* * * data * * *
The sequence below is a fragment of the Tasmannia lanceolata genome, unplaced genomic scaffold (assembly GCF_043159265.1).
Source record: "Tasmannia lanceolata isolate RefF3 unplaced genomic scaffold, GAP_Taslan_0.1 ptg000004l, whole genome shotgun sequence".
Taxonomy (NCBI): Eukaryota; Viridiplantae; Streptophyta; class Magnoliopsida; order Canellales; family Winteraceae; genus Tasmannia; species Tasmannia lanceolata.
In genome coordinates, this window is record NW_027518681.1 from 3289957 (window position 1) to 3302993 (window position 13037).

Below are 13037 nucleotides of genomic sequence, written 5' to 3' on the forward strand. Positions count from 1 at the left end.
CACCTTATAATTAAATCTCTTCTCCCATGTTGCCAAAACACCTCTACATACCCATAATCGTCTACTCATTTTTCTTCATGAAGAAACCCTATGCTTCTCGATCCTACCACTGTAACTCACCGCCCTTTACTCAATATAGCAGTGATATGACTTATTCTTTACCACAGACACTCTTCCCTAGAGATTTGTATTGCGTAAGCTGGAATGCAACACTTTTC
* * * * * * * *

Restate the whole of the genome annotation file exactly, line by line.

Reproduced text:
The sequence below is a fragment of the Tasmannia lanceolata genome, unplaced genomic scaffold (assembly GCF_043159265.1).
Source record: "Tasmannia lanceolata isolate RefF3 unplaced genomic scaffold, GAP_Taslan_0.1 ptg000004l, whole genome shotgun sequence".
Taxonomy (NCBI): Eukaryota; Viridiplantae; Streptophyta; class Magnoliopsida; order Canellales; family Winteraceae; genus Tasmannia; species Tasmannia lanceolata.
In genome coordinates, this window is record NW_027518681.1 from 3289957 (window position 1) to 3302993 (window position 13037).

Below are 13037 nucleotides of genomic sequence, written 5' to 3' on the forward strand. Positions count from 1 at the left end.
CACCTTATAATTAAATCTCTTCTCCCATGTTGCCAAAACACCTCTACATACCCATAATCGTCTACTCATTTTTCTTCATGAAGAAACCCTATGCTTCTCGATCCTACCACTGTAACTCACCGCCCTTTACTCAATATAGCAGTGATATGACTTATTCTTTACCACAGACACTCTTCCCTAGAGATTTGTATTGCGTAAGCTGGAATGCAACACTTTTC